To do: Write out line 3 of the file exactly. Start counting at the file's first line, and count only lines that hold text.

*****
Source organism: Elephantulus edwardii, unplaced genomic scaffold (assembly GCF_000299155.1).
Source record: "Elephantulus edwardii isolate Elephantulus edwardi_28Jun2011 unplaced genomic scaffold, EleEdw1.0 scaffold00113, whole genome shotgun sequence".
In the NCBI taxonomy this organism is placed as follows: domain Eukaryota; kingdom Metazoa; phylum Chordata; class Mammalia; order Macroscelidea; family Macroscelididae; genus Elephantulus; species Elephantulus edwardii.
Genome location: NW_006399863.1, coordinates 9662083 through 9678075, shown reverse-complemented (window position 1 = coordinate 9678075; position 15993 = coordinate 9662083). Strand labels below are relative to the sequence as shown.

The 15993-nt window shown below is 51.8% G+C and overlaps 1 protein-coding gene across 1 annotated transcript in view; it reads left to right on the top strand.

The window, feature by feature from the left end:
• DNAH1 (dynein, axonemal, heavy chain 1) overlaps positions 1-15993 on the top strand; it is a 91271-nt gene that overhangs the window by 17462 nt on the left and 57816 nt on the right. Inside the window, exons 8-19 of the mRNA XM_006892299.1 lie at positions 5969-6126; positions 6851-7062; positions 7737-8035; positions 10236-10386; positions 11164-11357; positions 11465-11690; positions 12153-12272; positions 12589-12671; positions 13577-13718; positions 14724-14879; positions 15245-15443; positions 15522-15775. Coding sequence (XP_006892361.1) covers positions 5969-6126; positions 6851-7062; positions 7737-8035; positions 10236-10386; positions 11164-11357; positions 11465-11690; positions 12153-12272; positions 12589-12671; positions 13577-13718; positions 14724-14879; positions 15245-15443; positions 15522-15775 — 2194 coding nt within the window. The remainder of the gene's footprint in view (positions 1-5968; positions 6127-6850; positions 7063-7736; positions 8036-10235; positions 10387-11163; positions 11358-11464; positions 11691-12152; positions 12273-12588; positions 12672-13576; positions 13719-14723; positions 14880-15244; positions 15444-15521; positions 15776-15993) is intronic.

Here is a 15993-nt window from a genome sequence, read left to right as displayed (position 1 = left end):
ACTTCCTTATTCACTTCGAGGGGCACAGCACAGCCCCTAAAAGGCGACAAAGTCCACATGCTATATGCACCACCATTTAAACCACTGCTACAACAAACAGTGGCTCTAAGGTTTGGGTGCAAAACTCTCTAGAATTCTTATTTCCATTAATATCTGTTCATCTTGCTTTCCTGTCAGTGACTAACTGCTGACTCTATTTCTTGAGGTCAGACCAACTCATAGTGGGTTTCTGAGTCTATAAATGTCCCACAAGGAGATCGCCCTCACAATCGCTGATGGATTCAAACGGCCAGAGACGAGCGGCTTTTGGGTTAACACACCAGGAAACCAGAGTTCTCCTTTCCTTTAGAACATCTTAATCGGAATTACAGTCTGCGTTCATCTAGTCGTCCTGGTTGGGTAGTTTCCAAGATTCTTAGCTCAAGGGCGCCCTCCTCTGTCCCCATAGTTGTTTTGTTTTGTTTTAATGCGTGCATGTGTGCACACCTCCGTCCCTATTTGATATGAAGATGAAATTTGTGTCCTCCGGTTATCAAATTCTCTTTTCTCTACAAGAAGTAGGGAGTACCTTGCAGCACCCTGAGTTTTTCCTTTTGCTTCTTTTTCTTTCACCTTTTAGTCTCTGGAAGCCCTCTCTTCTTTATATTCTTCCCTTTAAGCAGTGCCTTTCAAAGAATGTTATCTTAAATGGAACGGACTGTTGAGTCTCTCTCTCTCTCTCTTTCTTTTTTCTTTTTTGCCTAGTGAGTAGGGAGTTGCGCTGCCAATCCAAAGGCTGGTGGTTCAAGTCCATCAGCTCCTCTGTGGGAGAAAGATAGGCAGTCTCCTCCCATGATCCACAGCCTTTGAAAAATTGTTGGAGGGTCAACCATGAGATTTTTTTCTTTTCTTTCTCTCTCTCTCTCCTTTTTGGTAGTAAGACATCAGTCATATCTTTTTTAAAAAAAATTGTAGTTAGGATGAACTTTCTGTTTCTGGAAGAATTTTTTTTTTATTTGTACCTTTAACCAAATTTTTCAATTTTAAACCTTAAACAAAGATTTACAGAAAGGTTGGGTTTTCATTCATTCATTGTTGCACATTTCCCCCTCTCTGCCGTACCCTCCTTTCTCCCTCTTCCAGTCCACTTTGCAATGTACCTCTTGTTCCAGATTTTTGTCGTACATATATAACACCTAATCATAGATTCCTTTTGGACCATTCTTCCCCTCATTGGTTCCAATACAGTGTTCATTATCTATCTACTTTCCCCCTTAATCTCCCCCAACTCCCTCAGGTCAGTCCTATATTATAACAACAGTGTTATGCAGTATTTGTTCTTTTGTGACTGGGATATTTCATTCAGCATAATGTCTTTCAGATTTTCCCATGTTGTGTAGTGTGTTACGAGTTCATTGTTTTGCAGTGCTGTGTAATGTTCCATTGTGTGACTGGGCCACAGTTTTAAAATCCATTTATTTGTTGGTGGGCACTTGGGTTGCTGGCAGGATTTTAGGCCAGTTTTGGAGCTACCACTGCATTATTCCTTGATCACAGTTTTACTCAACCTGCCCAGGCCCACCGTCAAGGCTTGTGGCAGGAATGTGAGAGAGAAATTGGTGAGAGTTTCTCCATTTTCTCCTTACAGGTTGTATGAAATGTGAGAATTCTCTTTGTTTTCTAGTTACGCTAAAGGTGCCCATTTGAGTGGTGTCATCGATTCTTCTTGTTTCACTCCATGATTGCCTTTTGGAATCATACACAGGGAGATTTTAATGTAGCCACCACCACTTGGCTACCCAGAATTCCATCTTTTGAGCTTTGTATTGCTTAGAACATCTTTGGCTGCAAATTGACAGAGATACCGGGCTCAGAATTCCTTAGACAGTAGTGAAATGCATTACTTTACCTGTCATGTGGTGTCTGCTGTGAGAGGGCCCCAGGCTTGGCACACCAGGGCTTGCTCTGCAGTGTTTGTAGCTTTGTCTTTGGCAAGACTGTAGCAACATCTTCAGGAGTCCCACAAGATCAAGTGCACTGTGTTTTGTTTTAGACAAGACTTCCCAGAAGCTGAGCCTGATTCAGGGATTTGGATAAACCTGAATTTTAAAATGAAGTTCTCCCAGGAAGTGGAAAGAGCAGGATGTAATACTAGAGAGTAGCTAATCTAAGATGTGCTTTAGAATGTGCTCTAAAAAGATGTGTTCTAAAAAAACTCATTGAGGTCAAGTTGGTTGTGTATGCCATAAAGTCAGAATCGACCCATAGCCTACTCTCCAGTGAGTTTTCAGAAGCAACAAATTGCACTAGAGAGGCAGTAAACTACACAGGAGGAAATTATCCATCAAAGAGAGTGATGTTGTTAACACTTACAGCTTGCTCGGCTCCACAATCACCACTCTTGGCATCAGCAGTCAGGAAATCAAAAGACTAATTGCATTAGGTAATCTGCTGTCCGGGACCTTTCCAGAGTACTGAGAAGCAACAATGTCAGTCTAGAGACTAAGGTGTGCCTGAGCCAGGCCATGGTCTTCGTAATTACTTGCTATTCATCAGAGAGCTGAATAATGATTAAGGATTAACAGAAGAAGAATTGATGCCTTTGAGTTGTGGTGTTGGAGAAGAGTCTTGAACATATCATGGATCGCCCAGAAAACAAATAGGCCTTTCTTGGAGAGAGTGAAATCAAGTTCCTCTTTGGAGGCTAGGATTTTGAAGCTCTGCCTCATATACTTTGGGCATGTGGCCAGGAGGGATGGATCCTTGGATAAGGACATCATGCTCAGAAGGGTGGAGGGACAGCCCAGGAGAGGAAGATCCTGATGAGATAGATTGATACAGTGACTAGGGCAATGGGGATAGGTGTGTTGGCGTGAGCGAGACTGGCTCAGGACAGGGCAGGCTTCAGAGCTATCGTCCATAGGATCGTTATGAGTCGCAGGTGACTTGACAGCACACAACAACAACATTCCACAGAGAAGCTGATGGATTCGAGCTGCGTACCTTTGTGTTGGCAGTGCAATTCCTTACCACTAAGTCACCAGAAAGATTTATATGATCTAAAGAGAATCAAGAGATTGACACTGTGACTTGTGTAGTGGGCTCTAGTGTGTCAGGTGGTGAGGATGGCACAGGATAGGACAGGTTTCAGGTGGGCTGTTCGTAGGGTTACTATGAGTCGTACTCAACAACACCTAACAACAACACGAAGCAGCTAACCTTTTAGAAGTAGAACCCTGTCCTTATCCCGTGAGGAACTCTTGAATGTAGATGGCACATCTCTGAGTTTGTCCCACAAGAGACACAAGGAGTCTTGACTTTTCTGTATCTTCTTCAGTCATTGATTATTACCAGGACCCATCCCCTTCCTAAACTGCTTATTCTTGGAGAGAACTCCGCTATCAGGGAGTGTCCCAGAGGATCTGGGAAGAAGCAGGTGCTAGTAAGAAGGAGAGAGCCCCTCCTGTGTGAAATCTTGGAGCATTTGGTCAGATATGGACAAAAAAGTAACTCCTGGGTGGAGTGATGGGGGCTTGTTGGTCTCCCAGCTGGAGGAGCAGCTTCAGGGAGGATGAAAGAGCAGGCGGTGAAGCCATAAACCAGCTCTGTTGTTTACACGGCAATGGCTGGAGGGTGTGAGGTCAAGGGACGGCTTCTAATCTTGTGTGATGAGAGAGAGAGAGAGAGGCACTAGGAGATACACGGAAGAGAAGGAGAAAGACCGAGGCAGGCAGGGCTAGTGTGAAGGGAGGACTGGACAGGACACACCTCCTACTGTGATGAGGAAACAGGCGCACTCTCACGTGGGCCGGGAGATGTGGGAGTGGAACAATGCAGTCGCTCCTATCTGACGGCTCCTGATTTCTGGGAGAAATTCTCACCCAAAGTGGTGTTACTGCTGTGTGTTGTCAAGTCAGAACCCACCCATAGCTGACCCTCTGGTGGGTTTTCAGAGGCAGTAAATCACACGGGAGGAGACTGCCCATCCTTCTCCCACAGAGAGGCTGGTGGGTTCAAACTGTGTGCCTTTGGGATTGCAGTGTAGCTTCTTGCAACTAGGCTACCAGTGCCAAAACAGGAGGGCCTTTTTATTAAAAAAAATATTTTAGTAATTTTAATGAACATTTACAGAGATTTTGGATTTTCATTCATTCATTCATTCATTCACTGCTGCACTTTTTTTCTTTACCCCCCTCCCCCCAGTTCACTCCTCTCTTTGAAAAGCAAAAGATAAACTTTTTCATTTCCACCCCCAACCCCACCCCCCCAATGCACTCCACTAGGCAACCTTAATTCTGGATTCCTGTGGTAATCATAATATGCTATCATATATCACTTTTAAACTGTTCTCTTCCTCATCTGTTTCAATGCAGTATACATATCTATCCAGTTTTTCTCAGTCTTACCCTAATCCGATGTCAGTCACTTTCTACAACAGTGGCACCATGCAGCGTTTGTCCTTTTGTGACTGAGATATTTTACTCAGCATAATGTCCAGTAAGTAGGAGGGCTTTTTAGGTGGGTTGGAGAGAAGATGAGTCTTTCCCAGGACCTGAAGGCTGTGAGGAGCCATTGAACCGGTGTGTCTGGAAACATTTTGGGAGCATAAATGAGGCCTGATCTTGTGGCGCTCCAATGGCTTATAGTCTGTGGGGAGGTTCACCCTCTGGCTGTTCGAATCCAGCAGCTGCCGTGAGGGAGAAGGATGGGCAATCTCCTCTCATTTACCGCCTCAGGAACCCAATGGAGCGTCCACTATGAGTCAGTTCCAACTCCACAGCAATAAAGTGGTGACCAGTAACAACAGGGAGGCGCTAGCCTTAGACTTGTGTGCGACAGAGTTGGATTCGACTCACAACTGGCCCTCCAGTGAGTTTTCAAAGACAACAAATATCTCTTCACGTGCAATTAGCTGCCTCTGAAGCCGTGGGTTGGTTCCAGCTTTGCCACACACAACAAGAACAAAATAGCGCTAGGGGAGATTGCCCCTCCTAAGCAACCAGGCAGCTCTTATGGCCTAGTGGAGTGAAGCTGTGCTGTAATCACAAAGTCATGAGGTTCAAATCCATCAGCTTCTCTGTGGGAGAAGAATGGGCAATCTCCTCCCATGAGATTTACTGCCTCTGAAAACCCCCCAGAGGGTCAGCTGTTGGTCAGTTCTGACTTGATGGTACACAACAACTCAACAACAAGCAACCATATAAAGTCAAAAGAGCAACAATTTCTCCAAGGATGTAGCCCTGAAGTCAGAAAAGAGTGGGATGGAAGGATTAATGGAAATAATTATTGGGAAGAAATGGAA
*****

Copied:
In the NCBI taxonomy this organism is placed as follows: domain Eukaryota; kingdom Metazoa; phylum Chordata; class Mammalia; order Macroscelidea; family Macroscelididae; genus Elephantulus; species Elephantulus edwardii.